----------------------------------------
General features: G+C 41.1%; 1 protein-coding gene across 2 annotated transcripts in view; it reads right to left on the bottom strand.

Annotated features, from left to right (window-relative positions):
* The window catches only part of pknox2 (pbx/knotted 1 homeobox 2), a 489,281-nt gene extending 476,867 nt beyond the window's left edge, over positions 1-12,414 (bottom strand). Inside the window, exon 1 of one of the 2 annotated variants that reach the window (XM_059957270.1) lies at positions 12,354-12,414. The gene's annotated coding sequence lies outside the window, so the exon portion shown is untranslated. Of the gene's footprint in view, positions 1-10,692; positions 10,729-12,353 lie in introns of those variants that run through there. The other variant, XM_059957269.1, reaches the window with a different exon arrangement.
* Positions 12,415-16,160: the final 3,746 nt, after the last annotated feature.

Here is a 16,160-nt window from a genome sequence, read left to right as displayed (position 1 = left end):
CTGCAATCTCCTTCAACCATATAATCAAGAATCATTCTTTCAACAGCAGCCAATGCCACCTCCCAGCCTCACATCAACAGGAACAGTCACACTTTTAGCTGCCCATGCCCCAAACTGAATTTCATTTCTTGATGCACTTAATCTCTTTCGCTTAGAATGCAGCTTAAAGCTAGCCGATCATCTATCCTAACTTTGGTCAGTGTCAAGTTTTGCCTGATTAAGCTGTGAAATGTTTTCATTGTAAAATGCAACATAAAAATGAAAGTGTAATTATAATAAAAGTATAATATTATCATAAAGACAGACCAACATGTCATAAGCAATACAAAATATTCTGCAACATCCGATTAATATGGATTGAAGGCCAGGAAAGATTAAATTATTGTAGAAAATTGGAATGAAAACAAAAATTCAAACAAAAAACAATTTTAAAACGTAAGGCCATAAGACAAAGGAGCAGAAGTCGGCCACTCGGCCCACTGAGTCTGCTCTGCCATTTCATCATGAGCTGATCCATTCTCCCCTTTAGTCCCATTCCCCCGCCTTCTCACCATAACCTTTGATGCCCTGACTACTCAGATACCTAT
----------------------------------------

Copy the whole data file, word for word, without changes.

General features: G+C 41.1%; 1 protein-coding gene across 2 annotated transcripts in view; it reads right to left on the bottom strand.

Annotated features, from left to right (window-relative positions):
* The window catches only part of pknox2 (pbx/knotted 1 homeobox 2), a 489,281-nt gene extending 476,867 nt beyond the window's left edge, over positions 1-12,414 (bottom strand). Inside the window, exon 1 of one of the 2 annotated variants that reach the window (XM_059957270.1) lies at positions 12,354-12,414. The gene's annotated coding sequence lies outside the window, so the exon portion shown is untranslated. Of the gene's footprint in view, positions 1-10,692; positions 10,729-12,353 lie in introns of those variants that run through there. The other variant, XM_059957269.1, reaches the window with a different exon arrangement.
* Positions 12,415-16,160: the final 3,746 nt, after the last annotated feature.

Here is a 16,160-nt window from a genome sequence, read left to right as displayed (position 1 = left end):
CTGCAATCTCCTTCAACCATATAATCAAGAATCATTCTTTCAACAGCAGCCAATGCCACCTCCCAGCCTCACATCAACAGGAACAGTCACACTTTTAGCTGCCCATGCCCCAAACTGAATTTCATTTCTTGATGCACTTAATCTCTTTCGCTTAGAATGCAGCTTAAAGCTAGCCGATCATCTATCCTAACTTTGGTCAGTGTCAAGTTTTGCCTGATTAAGCTGTGAAATGTTTTCATTGTAAAATGCAACATAAAAATGAAAGTGTAATTATAATAAAAGTATAATATTATCATAAAGACAGACCAACATGTCATAAGCAATACAAAATATTCTGCAACATCCGATTAATATGGATTGAAGGCCAGGAAAGATTAAATTATTGTAGAAAATTGGAATGAAAACAAAAATTCAAACAAAAAACAATTTTAAAACGTAAGGCCATAAGACAAAGGAGCAGAAGTCGGCCACTCGGCCCACTGAGTCTGCTCTGCCATTTCATCATGAGCTGATCCATTCTCCCCTTTAGTCCCATTCCCCCGCCTTCTCACCATAACCTTTGATGCCCTGACTACTCAGATACCTAT